Notable stars in Pisces: Epoch 2000
|26 Ar. 49
|Saturn / Jupiter
|29 Ar. 23
|Mars / Mercury
|The knot in the cord
Pisces is a curious star group; the stars are dim, scattered, and don't form a distinctive asterism.
The two figures of the Fishes are widely separated
from each other with one lying next to the figure of Andromeda and the other near
to Aquarius and Pegasus. Neither fish is brightly illuminated,
with only three of the constellation stars appearing slightly brighter than 4th magnitude.
The ancient astronomer Aratus (3rd century BC) said of them:
Ever one is higher than the other, and louder hears the fresh rush of the North wind. From both there stretch, as it were, chains, whereby their tails on either side
are joined. The meeting chains are knit by a single beautiful and great star, which is called the Knot of the Tails. Let the left shoulder of Andromeda be thy guide to the northern fish, for it is very near.
The constellation has an almost universal association with female deities.
The ancient Babylonians recognised the Fishes as the goddesses Anunitum and Simmah;
while the Syrians saw the group as a representation of their goddess Ashtarte and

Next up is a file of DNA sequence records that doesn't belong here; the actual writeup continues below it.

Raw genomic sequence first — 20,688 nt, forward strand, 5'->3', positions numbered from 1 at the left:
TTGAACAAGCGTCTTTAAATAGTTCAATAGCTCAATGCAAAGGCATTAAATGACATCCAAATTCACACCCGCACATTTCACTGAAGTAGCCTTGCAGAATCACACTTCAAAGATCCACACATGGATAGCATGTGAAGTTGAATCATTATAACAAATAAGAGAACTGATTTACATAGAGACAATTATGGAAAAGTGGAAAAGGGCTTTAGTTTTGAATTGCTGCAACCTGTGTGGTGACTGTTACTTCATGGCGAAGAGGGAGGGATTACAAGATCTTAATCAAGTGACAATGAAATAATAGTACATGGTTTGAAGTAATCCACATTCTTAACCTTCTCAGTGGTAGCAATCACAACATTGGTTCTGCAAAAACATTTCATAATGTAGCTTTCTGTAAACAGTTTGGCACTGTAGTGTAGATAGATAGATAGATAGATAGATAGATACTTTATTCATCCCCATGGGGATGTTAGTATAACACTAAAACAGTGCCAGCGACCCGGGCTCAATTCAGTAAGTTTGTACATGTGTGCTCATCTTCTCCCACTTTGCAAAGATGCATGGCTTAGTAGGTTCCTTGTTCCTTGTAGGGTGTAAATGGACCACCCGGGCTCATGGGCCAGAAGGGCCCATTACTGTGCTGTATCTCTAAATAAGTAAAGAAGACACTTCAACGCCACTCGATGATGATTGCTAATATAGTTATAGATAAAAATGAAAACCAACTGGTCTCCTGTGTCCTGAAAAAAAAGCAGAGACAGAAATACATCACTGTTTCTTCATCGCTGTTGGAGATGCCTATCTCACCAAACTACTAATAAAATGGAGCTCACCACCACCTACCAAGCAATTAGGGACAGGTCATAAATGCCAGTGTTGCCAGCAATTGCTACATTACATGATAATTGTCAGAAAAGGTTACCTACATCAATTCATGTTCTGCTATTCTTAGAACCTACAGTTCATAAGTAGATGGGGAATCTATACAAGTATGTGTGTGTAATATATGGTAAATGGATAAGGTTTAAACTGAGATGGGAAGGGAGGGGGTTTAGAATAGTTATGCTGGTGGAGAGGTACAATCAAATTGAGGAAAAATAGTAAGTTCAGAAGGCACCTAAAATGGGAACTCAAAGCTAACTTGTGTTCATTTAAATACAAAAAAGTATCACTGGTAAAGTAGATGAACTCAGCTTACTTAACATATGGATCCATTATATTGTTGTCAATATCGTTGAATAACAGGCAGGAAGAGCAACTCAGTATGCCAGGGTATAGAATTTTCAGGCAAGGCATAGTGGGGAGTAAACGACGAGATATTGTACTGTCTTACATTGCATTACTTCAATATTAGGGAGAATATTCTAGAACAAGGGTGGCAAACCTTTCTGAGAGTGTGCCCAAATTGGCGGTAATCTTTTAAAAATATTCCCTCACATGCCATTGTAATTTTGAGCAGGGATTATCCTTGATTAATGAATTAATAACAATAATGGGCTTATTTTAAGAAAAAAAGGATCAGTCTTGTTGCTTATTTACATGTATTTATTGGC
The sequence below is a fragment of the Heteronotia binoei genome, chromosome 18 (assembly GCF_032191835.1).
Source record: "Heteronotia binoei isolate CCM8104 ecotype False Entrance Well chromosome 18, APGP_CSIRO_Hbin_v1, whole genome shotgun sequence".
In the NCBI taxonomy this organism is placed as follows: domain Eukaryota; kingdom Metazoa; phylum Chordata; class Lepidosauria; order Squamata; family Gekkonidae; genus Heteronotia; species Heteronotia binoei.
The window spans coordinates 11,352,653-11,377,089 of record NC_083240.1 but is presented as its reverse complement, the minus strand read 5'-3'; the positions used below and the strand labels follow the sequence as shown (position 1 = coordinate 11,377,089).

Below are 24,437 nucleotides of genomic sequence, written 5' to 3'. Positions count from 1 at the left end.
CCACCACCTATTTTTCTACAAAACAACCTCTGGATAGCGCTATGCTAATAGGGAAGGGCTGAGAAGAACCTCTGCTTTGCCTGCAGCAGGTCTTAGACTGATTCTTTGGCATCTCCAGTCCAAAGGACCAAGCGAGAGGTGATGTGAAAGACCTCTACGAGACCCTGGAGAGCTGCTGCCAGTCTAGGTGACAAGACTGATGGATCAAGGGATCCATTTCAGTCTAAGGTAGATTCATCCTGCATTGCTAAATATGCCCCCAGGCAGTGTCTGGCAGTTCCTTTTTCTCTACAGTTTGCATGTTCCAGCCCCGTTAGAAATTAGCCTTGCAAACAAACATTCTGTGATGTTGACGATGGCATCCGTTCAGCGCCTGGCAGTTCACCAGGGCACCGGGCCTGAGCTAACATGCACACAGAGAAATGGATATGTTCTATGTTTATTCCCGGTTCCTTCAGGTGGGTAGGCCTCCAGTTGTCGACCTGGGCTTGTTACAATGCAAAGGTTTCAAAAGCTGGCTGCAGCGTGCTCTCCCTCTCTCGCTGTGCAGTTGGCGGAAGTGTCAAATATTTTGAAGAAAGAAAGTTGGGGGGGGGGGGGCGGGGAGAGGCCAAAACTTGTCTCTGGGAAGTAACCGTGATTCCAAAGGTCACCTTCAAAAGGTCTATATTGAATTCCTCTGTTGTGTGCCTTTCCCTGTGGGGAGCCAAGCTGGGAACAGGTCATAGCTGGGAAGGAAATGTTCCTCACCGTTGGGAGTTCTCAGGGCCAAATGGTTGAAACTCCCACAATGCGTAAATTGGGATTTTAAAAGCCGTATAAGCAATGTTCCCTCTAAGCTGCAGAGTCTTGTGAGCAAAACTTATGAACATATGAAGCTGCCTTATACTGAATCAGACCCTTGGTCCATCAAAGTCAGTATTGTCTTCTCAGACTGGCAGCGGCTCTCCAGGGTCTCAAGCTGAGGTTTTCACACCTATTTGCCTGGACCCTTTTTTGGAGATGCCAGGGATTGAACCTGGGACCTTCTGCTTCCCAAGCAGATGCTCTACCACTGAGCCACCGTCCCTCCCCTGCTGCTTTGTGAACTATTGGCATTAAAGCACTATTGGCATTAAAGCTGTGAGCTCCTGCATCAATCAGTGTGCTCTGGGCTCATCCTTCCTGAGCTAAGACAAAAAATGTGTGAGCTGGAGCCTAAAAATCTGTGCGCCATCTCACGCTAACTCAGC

frequently drew it as a woman's head upon a fish's body. The Greeks adopted this
identification, suggesting that the two Fishes represent Venus and her son Cupid.
According to mythology, Venus and cupid dived into a river and transformed themselves
into fishes in order to escape the evil attack of monstrous Typhon. Of course,
mythology also claims that Venus was born from the sea while astrology, appropriately,
exalts her in the sign of the Fishes.
The first century astrologer Manilius also claimed that the Fishes were celebrated
in the heavens for the transformation of Venus.
Those that are ruled by the sign, he says, possess a love of the sea and have
numerous skills connected
with water and rivers. He gives a good assessment of the character of
Pisces where he says:
The children of this sign are endowed with fertile offspring, a friendly disposition, swiftness of movement, and lives in which everything is ever apt to change.
The great classical astronomer Ptolemy
defined the nature of the stars in the head of the Southern Fish as of the nature of
Mercury and Saturn; those in the body like Jupiter and Mercury; those in the tail
and southern cord like Saturn and Venus, those in the northern cord like Saturn and
Jupiter and the bright star on the bond like Mars
and Mercury. This star, in the
knot of the band, which Aratus referred to as 'the single beautiful and great star...
the knot of the tails', is AL RISCHA, which derives its
name from the Babylonian Riksu 'the Cord'. Though it was obviously brilliant in classical times, it is listed today as a fourth magnitude binary star of pale green and blue. It remains one of the brightest stars in the constellation but is noticeably absent in most contemporary astrological texts.
Ramesey called it the knot of the band of the fishes or pole of the whale and conflicted with Ptolemy by listing its nature like
Jupiter and Mercury.
The triple conjunction of Jupiter and Saturn, which occurred around this star in 7BC, has given rise to speculation that